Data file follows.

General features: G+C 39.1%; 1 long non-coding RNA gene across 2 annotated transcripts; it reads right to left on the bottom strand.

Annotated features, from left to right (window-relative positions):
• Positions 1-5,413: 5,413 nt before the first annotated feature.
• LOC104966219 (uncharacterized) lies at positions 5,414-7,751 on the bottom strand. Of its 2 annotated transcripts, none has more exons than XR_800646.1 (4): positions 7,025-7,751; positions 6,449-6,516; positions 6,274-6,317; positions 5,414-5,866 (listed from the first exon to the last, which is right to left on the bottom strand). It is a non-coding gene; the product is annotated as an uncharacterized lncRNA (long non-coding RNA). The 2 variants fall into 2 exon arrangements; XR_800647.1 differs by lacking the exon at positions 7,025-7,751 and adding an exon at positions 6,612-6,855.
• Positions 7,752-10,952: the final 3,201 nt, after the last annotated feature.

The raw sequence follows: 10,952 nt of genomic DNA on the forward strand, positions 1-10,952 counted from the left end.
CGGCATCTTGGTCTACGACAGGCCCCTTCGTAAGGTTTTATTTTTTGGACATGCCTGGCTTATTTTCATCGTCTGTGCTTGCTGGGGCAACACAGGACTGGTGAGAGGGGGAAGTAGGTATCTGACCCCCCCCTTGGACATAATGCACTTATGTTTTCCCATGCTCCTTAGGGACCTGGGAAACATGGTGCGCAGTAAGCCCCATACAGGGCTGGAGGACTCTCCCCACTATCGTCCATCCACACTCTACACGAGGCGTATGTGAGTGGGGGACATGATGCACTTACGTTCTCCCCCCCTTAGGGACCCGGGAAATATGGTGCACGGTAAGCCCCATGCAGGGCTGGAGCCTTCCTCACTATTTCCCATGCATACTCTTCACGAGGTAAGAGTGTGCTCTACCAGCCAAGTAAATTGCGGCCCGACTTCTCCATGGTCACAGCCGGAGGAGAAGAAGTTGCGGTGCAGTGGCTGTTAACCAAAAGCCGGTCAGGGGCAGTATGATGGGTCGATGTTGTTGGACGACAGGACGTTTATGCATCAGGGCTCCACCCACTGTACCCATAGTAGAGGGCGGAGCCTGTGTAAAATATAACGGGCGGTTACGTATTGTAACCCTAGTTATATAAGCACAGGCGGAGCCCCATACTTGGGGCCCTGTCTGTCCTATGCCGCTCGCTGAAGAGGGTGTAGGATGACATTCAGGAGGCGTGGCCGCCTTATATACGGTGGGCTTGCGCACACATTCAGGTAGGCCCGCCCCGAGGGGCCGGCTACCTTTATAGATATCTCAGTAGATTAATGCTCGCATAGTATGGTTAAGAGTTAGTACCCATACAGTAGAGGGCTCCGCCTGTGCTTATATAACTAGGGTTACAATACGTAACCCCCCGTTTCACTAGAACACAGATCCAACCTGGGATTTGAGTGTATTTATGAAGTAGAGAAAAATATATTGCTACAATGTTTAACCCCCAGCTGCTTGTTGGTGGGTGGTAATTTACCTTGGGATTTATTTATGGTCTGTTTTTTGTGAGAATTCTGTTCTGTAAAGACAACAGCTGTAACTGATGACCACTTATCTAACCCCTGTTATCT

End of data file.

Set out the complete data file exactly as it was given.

General features: G+C 39.1%; 1 long non-coding RNA gene across 2 annotated transcripts; it reads right to left on the bottom strand.

Annotated features, from left to right (window-relative positions):
• Positions 1-5,413: 5,413 nt before the first annotated feature.
• LOC104966219 (uncharacterized) lies at positions 5,414-7,751 on the bottom strand. Of its 2 annotated transcripts, none has more exons than XR_800646.1 (4): positions 7,025-7,751; positions 6,449-6,516; positions 6,274-6,317; positions 5,414-5,866 (listed from the first exon to the last, which is right to left on the bottom strand). It is a non-coding gene; the product is annotated as an uncharacterized lncRNA (long non-coding RNA). The 2 variants fall into 2 exon arrangements; XR_800647.1 differs by lacking the exon at positions 7,025-7,751 and adding an exon at positions 6,612-6,855.
• Positions 7,752-10,952: the final 3,201 nt, after the last annotated feature.

The raw sequence follows: 10,952 nt of genomic DNA on the forward strand, positions 1-10,952 counted from the left end.
CGGCATCTTGGTCTACGACAGGCCCCTTCGTAAGGTTTTATTTTTTGGACATGCCTGGCTTATTTTCATCGTCTGTGCTTGCTGGGGCAACACAGGACTGGTGAGAGGGGGAAGTAGGTATCTGACCCCCCCCTTGGACATAATGCACTTATGTTTTCCCATGCTCCTTAGGGACCTGGGAAACATGGTGCGCAGTAAGCCCCATACAGGGCTGGAGGACTCTCCCCACTATCGTCCATCCACACTCTACACGAGGCGTATGTGAGTGGGGGACATGATGCACTTACGTTCTCCCCCCCTTAGGGACCCGGGAAATATGGTGCACGGTAAGCCCCATGCAGGGCTGGAGCCTTCCTCACTATTTCCCATGCATACTCTTCACGAGGTAAGAGTGTGCTCTACCAGCCAAGTAAATTGCGGCCCGACTTCTCCATGGTCACAGCCGGAGGAGAAGAAGTTGCGGTGCAGTGGCTGTTAACCAAAAGCCGGTCAGGGGCAGTATGATGGGTCGATGTTGTTGGACGACAGGACGTTTATGCATCAGGGCTCCACCCACTGTACCCATAGTAGAGGGCGGAGCCTGTGTAAAATATAACGGGCGGTTACGTATTGTAACCCTAGTTATATAAGCACAGGCGGAGCCCCATACTTGGGGCCCTGTCTGTCCTATGCCGCTCGCTGAAGAGGGTGTAGGATGACATTCAGGAGGCGTGGCCGCCTTATATACGGTGGGCTTGCGCACACATTCAGGTAGGCCCGCCCCGAGGGGCCGGCTACCTTTATAGATATCTCAGTAGATTAATGCTCGCATAGTATGGTTAAGAGTTAGTACCCATACAGTAGAGGGCTCCGCCTGTGCTTATATAACTAGGGTTACAATACGTAACCCCCCGTTTCACTAGAACACAGATCCAACCTGGGATTTGAGTGTATTTATGAAGTAGAGAAAAATATATTGCTACAATGTTTAACCCCCAGCTGCTTGTTGGTGGGTGGTAATTTACCTTGGGATTTATTTATGGTCTGTTTTTTGTGAGAATTCTGTTCTGTAAAGACAACAGCTGTAACTGATGACCACTTATCTAACCCCTGTTATCT